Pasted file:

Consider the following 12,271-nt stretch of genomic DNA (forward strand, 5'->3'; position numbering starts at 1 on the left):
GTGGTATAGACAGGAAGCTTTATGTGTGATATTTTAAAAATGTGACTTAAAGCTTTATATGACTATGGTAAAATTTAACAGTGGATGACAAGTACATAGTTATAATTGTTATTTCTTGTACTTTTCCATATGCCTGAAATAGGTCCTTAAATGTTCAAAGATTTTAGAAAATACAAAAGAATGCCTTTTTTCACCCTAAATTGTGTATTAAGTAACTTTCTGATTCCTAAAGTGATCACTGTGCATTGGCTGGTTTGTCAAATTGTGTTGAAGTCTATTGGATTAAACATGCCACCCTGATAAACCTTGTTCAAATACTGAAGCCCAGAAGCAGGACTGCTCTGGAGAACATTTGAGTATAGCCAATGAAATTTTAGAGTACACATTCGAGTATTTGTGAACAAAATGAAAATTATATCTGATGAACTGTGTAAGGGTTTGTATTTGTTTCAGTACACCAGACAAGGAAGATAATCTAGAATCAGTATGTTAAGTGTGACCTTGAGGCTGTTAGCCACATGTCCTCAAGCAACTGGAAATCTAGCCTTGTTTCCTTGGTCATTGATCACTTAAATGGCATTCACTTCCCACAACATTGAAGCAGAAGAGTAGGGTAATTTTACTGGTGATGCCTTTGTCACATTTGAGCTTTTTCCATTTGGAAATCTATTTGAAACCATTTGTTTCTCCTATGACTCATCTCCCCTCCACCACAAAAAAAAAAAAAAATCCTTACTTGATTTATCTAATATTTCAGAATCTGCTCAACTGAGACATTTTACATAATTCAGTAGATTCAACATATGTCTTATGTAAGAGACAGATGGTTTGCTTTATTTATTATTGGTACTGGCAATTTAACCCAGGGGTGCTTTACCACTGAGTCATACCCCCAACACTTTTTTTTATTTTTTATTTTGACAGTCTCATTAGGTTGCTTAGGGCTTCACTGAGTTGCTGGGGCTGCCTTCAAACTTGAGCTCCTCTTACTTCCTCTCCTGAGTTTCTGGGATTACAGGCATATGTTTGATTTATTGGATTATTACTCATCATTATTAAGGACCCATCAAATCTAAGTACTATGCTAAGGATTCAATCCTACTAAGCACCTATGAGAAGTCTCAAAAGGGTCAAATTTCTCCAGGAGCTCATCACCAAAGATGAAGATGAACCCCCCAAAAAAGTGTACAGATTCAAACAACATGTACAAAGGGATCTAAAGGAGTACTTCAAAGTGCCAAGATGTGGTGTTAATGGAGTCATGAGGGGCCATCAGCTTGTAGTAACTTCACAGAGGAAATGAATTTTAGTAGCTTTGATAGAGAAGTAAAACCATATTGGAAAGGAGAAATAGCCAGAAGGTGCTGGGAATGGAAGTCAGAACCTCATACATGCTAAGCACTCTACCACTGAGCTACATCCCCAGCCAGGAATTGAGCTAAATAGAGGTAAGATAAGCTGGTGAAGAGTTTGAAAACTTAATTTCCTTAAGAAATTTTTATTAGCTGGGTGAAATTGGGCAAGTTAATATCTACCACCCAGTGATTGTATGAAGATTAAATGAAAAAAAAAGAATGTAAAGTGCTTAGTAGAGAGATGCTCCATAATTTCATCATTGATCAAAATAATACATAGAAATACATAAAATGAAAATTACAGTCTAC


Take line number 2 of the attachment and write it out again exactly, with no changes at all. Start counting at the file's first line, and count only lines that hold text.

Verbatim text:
GTGGTATAGACAGGAAGCTTTATGTGTGATATTTTAAAAATGTGACTTAAAGCTTTATATGACTATGGTAAAATTTAACAGTGGATGACAAGTACATAGTTATAATTGTTATTTCTTGTACTTTTCCATATGCCTGAAATAGGTCCTTAAATGTTCAAAGATTTTAGAAAATACAAAAGAATGCCTTTTTTCACCCTAAATTGTGTATTAAGTAACTTTCTGATTCCTAAAGTGATCACTGTGCATTGGCTGGTTTGTCAAATTGTGTTGAAGTCTATTGGATTAAACATGCCACCCTGATAAACCTTGTTCAAATACTGAAGCCCAGAAGCAGGACTGCTCTGGAGAACATTTGAGTATAGCCAATGAAATTTTAGAGTACACATTCGAGTATTTGTGAACAAAATGAAAATTATATCTGATGAACTGTGTAAGGGTTTGTATTTGTTTCAGTACACCAGACAAGGAAGATAATCTAGAATCAGTATGTTAAGTGTGACCTTGAGGCTGTTAGCCACATGTCCTCAAGCAACTGGAAATCTAGCCTTGTTTCCTTGGTCATTGATCACTTAAATGGCATTCACTTCCCACAACATTGAAGCAGAAGAGTAGGGTAATTTTACTGGTGATGCCTTTGTCACATTTGAGCTTTTTCCATTTGGAAATCTATTTGAAACCATTTGTTTCTCCTATGACTCATCTCCCCTCCACCACAAAAAAAAAAAAAAATCCTTACTTGATTTATCTAATATTTCAGAATCTGCTCAACTGAGACATTTTACATAATTCAGTAGATTCAACATATGTCTTATGTAAGAGACAGATGGTTTGCTTTATTTATTATTGGTACTGGCAATTTAACCCAGGGGTGCTTTACCACTGAGTCATACCCCCAACACTTTTTTTTATTTTTTATTTTGACAGTCTCATTAGGTTGCTTAGGGCTTCACTGAGTTGCTGGGGCTGCCTTCAAACTTGAGCTCCTCTTACTTCCTCTCCTGAGTTTCTGGGATTACAGGCATATGTTTGATTTATTGGATTATTACTCATCATTATTAAGGACCCATCAAATCTAAGTACTATGCTAAGGATTCAATCCTACTAAGCACCTATGAGAAGTCTCAAAAGGGTCAAATTTCTCCAGGAGCTCATCACCAAAGATGAAGATGAACCCCCCAAAAAAGTGTACAGATTCAAACAACATGTACAAAGGGATCTAAAGGAGTACTTCAAAGTGCCAAGATGTGGTGTTAATGGAGTCATGAGGGGCCATCAGCTTGTAGTAACTTCACAGAGGAAATGAATTTTAGTAGCTTTGATAGAGAAGTAAAACCATATTGGAAAGGAGAAATAGCCAGAAGGTGCTGGGAATGGAAGTCAGAACCTCATACATGCTAAGCACTCTACCACTGAGCTACATCCCCAGCCAGGAATTGAGCTAAATAGAGGTAAGATAAGCTGGTGAAGAGTTTGAAAACTTAATTTCCTTAAGAAATTTTTATTAGCTGGGTGAAATTGGGCAAGTTAATATCTACCACCCAGTGATTGTATGAAGATTAAATGAAAAAAAAAGAATGTAAAGTGCTTAGTAGAGAGATGCTCCATAATTTCATCATTGATCAAAATAATACATAGAAATACATAAAATGAAAATTACAGTCTAC